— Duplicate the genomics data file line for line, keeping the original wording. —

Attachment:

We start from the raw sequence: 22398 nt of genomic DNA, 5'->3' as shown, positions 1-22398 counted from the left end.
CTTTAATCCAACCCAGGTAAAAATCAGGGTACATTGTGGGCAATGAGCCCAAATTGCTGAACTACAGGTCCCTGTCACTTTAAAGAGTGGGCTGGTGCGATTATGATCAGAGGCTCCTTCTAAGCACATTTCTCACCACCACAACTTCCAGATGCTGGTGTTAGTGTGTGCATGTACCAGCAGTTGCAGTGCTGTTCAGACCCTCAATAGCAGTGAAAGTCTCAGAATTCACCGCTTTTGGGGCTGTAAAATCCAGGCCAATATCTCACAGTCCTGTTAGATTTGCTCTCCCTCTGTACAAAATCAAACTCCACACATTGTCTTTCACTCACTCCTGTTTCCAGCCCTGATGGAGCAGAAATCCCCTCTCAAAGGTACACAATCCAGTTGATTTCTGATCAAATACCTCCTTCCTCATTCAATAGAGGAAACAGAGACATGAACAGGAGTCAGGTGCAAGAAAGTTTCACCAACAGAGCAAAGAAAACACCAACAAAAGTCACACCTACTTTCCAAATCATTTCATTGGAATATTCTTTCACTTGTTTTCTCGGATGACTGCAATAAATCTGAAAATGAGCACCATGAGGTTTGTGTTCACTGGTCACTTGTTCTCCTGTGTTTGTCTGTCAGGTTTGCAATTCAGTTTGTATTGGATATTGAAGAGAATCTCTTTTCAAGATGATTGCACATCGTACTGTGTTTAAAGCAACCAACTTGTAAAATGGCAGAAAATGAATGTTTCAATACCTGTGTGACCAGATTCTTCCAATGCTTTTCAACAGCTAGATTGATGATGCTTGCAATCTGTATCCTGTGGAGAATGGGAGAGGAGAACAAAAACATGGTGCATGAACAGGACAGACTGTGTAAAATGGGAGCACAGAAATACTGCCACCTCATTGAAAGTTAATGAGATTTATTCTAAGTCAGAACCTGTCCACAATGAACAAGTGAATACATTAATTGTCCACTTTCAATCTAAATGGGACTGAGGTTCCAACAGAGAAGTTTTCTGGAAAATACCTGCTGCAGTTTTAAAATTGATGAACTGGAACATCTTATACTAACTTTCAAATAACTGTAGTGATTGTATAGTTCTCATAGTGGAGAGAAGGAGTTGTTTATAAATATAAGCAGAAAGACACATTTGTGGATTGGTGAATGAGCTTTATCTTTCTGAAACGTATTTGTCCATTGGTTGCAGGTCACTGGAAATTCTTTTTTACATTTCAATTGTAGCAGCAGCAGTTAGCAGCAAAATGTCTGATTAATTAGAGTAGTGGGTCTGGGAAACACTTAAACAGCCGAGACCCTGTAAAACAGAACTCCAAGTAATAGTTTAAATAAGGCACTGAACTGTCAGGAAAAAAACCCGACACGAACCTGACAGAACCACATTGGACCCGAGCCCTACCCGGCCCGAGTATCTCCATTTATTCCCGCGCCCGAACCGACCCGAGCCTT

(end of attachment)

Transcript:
We start from the raw sequence: 22398 nt of genomic DNA, 5'->3' as shown, positions 1-22398 counted from the left end.
CTTTAATCCAACCCAGGTAAAAATCAGGGTACATTGTGGGCAATGAGCCCAAATTGCTGAACTACAGGTCCCTGTCACTTTAAAGAGTGGGCTGGTGCGATTATGATCAGAGGCTCCTTCTAAGCACATTTCTCACCACCACAACTTCCAGATGCTGGTGTTAGTGTGTGCATGTACCAGCAGTTGCAGTGCTGTTCAGACCCTCAATAGCAGTGAAAGTCTCAGAATTCACCGCTTTTGGGGCTGTAAAATCCAGGCCAATATCTCACAGTCCTGTTAGATTTGCTCTCCCTCTGTACAAAATCAAACTCCACACATTGTCTTTCACTCACTCCTGTTTCCAGCCCTGATGGAGCAGAAATCCCCTCTCAAAGGTACACAATCCAGTTGATTTCTGATCAAATACCTCCTTCCTCATTCAATAGAGGAAACAGAGACATGAACAGGAGTCAGGTGCAAGAAAGTTTCACCAACAGAGCAAAGAAAACACCAACAAAAGTCACACCTACTTTCCAAATCATTTCATTGGAATATTCTTTCACTTGTTTTCTCGGATGACTGCAATAAATCTGAAAATGAGCACCATGAGGTTTGTGTTCACTGGTCACTTGTTCTCCTGTGTTTGTCTGTCAGGTTTGCAATTCAGTTTGTATTGGATATTGAAGAGAATCTCTTTTCAAGATGATTGCACATCGTACTGTGTTTAAAGCAACCAACTTGTAAAATGGCAGAAAATGAATGTTTCAATACCTGTGTGACCAGATTCTTCCAATGCTTTTCAACAGCTAGATTGATGATGCTTGCAATCTGTATCCTGTGGAGAATGGGAGAGGAGAACAAAAACATGGTGCATGAACAGGACAGACTGTGTAAAATGGGAGCACAGAAATACTGCCACCTCATTGAAAGTTAATGAGATTTATTCTAAGTCAGAACCTGTCCACAATGAACAAGTGAATACATTAATTGTCCACTTTCAATCTAAATGGGACTGAGGTTCCAACAGAGAAGTTTTCTGGAAAATACCTGCTGCAGTTTTAAAATTGATGAACTGGAACATCTTATACTAACTTTCAAATAACTGTAGTGATTGTATAGTTCTCATAGTGGAGAGAAGGAGTTGTTTATAAATATAAGCAGAAAGACACATTTGTGGATTGGTGAATGAGCTTTATCTTTCTGAAACGTATTTGTCCATTGGTTGCAGGTCACTGGAAATTCTTTTTTACATTTCAATTGTAGCAGCAGCAGTTAGCAGCAAAATGTCTGATTAATTAGAGTAGTGGGTCTGGGAAACACTTAAACAGCCGAGACCCTGTAAAACAGAACTCCAAGTAATAGTTTAAATAAGGCACTGAACTGTCAGGAAAAAAACCCGACACGAACCTGACAGAACCACATTGGACCCGAGCCCTACCCGGCCCGAGTATCTCCATTTATTCCCGCGCCCGAACCGACCCGAGCCTT